October has been an absolutely bonkers month that seems to have flashed by in a blink of an eye. Work-related parties, bookish events, holidays and yet more pub-centric socialising, this month has been fun but hardly conducive to the literary cause and it means that I desperately need to sit back and take stock of what (in the words of The Readers) I have read, what I’m reading at the moment, and what I’m going to read very shortly. *Deep breath* here goes…
As you can see from the rapidly growing stack on my windowsill, the number of books I have read but not yet got around to reviewing/making notes on is a little worrying. That said, I find it far more concerning that, since our Scottish holiday at the beginning of August I have only managed to read six books! Six! Even though it feels like about sixty. Although I love to blame my slow reading on having a time-consuming day job, plenty of people seem to be reading hundreds of books a year whilst leading perfectly normal lives! I know it’s all about quality, not quantity but I still can’t help feeling envious…
Fighting against my hardback-aversion, I am currently reading the very heavy yet reasonably enthralling slice of historical fiction by Amy Tan; The Valley of Amazement, which will be released at the beginning of November. It’s difficult to hold any reader’s attention for nigh-on 600 pages but Tan has definitely given it a good go. I’m still hooked!
My TBR, on the other hand, is reaching troubling levels, not helped by my reading at snail’s pace. Apart from the usual crammed bookshelves, I have a raft of tantalising new books to get through – happily helped along by Grandma Relish whose birthday money was only ever heading directly into the coffers of Waterstones Deansgate. So. Which books are on my mind?
The Prisoner of Heaven by Carlos Ruiz Zafón – You really can’t go wrong with a bit of ol’ Carlos. Like most people I’ve been very excited about his most recent novel, the third in his ‘cemetery of books’ quartet. When I saw it in the window of a Spanish bookshop I decided to challenge myself by reading in the original language. Whether that was a silly idea remains to be seen…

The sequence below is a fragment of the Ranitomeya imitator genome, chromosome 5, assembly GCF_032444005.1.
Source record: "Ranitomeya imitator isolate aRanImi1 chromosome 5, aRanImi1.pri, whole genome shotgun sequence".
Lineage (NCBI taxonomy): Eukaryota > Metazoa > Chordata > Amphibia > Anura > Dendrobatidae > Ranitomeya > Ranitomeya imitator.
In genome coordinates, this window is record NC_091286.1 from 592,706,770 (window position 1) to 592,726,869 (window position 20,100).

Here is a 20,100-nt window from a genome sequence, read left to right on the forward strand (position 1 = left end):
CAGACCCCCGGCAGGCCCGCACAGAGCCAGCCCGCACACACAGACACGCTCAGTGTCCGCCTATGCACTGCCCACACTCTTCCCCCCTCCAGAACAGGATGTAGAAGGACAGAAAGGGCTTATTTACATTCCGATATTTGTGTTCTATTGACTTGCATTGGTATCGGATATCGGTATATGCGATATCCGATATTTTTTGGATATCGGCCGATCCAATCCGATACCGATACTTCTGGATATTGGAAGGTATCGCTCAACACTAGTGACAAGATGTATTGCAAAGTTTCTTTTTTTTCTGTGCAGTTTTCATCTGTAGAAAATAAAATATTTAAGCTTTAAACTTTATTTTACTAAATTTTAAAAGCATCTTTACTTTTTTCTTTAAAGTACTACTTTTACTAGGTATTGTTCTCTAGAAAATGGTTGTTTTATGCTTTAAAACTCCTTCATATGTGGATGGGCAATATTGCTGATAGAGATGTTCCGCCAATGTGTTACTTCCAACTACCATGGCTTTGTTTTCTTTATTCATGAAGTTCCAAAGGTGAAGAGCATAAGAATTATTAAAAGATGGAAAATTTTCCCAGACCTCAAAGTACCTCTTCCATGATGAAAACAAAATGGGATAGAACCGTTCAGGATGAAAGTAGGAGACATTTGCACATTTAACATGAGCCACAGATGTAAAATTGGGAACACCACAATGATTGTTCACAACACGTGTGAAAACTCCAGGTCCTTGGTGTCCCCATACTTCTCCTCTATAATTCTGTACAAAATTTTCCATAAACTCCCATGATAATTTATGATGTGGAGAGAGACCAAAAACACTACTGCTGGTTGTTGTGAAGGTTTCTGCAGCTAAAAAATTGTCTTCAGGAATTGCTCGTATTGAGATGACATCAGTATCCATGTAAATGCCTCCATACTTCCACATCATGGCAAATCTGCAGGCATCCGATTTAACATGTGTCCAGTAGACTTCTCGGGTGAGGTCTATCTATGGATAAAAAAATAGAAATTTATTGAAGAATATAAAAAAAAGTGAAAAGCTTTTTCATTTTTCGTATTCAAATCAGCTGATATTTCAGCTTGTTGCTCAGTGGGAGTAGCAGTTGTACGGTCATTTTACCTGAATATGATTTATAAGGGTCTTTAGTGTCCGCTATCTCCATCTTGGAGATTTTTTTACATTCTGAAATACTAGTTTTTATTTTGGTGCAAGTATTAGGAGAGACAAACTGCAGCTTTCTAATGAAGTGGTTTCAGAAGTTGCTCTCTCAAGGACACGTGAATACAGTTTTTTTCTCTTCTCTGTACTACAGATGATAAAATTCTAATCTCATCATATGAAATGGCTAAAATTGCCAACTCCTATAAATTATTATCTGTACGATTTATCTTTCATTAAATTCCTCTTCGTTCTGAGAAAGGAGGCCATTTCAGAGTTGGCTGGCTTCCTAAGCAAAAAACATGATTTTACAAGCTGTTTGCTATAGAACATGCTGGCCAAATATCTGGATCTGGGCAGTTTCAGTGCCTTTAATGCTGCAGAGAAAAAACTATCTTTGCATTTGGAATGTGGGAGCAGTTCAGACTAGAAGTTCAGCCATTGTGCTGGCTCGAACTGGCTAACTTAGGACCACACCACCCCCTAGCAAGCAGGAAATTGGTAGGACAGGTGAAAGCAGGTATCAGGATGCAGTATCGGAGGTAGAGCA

Peaches for Monsieur Le Curé by Joanne Harris – Although Harris’ books can be a little predictable, they are undeniably lovely and feel-good. I can’t wait to read this one.
Goodbye to Berlin by Christopher Isherwood – Since the book group read the second of the Berlin novels; Mr Norris Changes Trains last year I’ve had a real crush on Christopher Isherwood and his superb writing. A Single Man was shatteringly good and it was about time I read the first of the Berlin duo.
Florence & Giles by John Harding – A story for book-lovers, this novel sounds so chilling and dark and has had so many excellent reviews it’s about time I read it. Or at least added it to Mount TBR…
Grimms Tales by Philip Pullman – Ever since reading His Dark Materials trilogy, Pullman has been a go-to author in my mind for everything fantastical. The thought of him re-working the Grimms Fairy Tales fills me with excitement.
The Ocean at the End of the Lane by Neil Gaiman – I have just a week to get stuck into Gaiman’s new novel, the Manchester Book Club read of choice for October. I’m really excited as it’ll be my first Gaiman novel, as was, incidentally, the lovely lady in Waterstones I bought this from. (Waiting on her special copy from London apparently!)
In other bits and bobs, after receiving the tantalising Monsieur Le Commandant (Romain Slocombe) the other week, Gallic Books have very kindly sent me a couple more novels to pour over; The People in the Photo (Hélène Gestern) and The Foundling Boy (Michel Déon). I couldn’t be more excited. Although I really should be reading more literature in the original language, I am very excited by their mission to translate French language books that may have otherwise been overlooked across the water. I adored their 2009 edition of The Elegance of the Hedgehog by Muriel Barbery.
Other booklettes on my horizon include the autobiography of Manchester man Tom Kilcourse and Legend Press‘ Letters from Yelena by Guy Mankowski, a book which, from what I’ve read so far, is both well-written and an intriguing premise (the tragic life of a prima ballerina). I just can’t get into it. I will do soon though. I promise.
Mount TBR here we come! What’s on your reading horizon?